ccurred due to the opening of the wrong ball valve at the truck loading dock.  The following corrective actions were identified and implemented to prevent recurrence of such incidents:  1)  installation of a hose secure system; 2) repair of a safety interlock; and 3) replacement of hoses and fittings. 
Emergency Response Program 
We will continue to conduct emergency response preparedness activities and coordinate any emergency response actions necessary for the Hutchinson Facility with the Reno County Fire Department.  Also involved in emergency response would be the Reno County Sheriff and, as appropriate, the Reno County Emergency Medical Services Department, and the Reno County Emergency Preparedness Center.  The Hutchinson Facility Plant Manager is responsible for coordinating all emergency actions.  A specific emergency response plan for the facility is in place and includes coordination with local officials, evacuation procedures, and regular drilling and training.  The mo 
st likely emergency action foreseen for this facility is tornadoes. 
Planned Changes to Improve Safety 
Diligent compliance with our RMP Prevention Program forms the framework on which we will continue to improve the level of safety at the Hutchinson Facility.  Some of the key components of the safety improvements we expect to achieve are as follows: 
7 The Management of Change provisions ensure that we consider the potential safety and health impacts of any change we make to process chemicals, technology, equipment or procedures.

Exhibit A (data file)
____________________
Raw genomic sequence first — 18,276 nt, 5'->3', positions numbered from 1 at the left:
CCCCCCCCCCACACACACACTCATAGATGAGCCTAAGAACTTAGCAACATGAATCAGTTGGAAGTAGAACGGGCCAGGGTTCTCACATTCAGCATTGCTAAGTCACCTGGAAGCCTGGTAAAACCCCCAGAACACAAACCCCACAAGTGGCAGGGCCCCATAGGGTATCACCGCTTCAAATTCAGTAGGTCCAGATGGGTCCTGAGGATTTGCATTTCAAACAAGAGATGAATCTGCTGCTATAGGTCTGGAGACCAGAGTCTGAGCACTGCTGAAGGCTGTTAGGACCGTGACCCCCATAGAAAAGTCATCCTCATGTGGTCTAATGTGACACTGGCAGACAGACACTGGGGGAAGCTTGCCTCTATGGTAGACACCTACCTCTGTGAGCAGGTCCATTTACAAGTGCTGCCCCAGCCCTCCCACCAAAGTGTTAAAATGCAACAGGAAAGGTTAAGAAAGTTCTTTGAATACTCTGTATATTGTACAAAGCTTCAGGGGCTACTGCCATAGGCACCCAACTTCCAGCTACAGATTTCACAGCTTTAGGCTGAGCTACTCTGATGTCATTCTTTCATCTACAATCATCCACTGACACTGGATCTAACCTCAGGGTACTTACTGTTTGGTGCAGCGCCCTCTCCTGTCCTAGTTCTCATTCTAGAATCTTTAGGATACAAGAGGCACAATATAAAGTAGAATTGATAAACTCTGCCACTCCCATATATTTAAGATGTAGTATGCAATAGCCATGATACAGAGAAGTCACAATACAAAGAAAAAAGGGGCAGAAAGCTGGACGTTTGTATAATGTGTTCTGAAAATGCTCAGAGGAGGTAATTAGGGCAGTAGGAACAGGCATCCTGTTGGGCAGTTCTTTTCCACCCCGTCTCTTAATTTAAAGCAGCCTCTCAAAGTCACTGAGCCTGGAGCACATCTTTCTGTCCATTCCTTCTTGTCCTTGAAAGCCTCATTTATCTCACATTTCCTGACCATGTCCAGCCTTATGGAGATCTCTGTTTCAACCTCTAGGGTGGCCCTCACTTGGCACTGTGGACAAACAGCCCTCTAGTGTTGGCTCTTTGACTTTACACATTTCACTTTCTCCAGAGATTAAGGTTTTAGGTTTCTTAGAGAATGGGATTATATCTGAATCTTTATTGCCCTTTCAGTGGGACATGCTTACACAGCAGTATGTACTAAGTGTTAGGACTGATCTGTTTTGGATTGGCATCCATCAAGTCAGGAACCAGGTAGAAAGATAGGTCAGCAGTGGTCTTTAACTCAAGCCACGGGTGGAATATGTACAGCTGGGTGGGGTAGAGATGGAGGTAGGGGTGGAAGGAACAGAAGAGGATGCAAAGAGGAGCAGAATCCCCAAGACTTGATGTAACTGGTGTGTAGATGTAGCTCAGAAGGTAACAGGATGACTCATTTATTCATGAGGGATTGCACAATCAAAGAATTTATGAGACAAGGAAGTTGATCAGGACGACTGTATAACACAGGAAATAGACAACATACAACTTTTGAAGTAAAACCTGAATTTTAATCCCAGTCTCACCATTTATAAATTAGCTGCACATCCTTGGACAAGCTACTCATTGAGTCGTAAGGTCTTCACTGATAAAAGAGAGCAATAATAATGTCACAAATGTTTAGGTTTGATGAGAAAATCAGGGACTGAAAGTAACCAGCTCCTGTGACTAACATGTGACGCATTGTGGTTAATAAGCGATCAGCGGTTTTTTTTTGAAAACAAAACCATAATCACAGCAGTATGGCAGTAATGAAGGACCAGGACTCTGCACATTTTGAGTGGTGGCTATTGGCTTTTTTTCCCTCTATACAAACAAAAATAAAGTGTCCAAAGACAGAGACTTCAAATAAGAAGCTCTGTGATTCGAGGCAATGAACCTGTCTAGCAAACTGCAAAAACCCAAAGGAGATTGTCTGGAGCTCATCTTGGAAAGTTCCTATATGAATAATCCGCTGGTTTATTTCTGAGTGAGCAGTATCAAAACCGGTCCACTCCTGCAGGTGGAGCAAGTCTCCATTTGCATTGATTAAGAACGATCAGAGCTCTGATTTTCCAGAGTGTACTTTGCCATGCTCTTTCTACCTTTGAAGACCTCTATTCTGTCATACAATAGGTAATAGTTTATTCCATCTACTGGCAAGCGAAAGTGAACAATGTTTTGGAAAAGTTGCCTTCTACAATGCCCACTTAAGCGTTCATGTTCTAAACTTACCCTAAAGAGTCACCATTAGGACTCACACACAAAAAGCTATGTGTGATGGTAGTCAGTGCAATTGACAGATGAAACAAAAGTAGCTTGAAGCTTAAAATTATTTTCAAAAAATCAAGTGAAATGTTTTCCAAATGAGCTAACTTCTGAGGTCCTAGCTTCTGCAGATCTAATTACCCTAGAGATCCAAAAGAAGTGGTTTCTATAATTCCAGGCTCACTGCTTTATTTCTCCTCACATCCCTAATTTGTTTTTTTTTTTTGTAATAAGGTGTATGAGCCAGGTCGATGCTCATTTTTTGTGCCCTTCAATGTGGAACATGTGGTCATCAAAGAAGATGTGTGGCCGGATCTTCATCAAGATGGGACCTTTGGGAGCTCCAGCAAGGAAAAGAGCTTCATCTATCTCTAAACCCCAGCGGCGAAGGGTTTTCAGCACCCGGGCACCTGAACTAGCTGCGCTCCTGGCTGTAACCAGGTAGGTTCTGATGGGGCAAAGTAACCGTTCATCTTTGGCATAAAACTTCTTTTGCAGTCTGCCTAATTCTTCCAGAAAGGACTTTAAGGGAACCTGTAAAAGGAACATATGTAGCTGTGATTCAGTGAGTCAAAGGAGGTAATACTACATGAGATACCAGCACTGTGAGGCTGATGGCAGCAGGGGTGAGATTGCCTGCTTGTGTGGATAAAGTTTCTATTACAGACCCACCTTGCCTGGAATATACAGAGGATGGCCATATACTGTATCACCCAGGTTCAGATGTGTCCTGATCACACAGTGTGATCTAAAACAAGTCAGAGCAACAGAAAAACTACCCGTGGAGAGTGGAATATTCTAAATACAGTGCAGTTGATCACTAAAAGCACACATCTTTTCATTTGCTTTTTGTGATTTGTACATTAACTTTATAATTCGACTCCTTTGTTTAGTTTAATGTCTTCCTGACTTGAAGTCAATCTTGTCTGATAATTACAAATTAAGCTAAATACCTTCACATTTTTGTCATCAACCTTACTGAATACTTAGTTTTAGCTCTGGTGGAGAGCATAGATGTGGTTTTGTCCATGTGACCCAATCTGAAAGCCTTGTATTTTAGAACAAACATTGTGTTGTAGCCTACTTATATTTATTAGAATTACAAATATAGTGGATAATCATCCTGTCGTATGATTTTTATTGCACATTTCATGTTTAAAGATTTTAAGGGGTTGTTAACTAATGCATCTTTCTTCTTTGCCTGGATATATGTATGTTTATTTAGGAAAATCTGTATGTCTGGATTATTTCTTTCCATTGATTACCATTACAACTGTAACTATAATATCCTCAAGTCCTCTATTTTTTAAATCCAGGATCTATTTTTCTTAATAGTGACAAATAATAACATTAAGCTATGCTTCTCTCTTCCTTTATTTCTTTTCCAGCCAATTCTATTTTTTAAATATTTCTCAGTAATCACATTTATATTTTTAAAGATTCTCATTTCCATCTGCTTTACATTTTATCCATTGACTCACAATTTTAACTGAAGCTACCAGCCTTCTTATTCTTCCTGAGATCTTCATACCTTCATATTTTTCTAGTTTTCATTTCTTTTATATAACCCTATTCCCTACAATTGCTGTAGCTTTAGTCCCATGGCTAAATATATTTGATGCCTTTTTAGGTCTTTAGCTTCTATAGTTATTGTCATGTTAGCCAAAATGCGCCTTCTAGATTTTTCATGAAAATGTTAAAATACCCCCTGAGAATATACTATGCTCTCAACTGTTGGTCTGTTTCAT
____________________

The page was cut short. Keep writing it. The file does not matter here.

7 The Process Hazard Analysis (PHA) provisions serve as a tool to ensure continual evaluation of potential hazards, thereby leading to continual improvements in our safety standards. 
7 The Mechanical Integrity provisions ensure that process equipment and instrumentation are designed, constructed, installed and maintained to minimize the risk of hazardous releases, thereby serving as an integral part of our safety program. 
7 Compliance audits will ensur 
e we maintain and increase our level of safety protection. 
7 An ongoing dialogue with the Reno County Emergency Management Director or his designate will ensure a constant state of readiness to respond to any potential emergencies, as well as a means to implement improvements as the need develops.  In this way, we shall bolster our strong commitment to the safety of our workers and the community. 
We encourage all interested citizens or community organizations to contact the Reno County Emergency Management Director for the latest information on emergency response for the county.  We plan to diligently integrate our response capabilities and personnel with those of the county on an ongoing basis.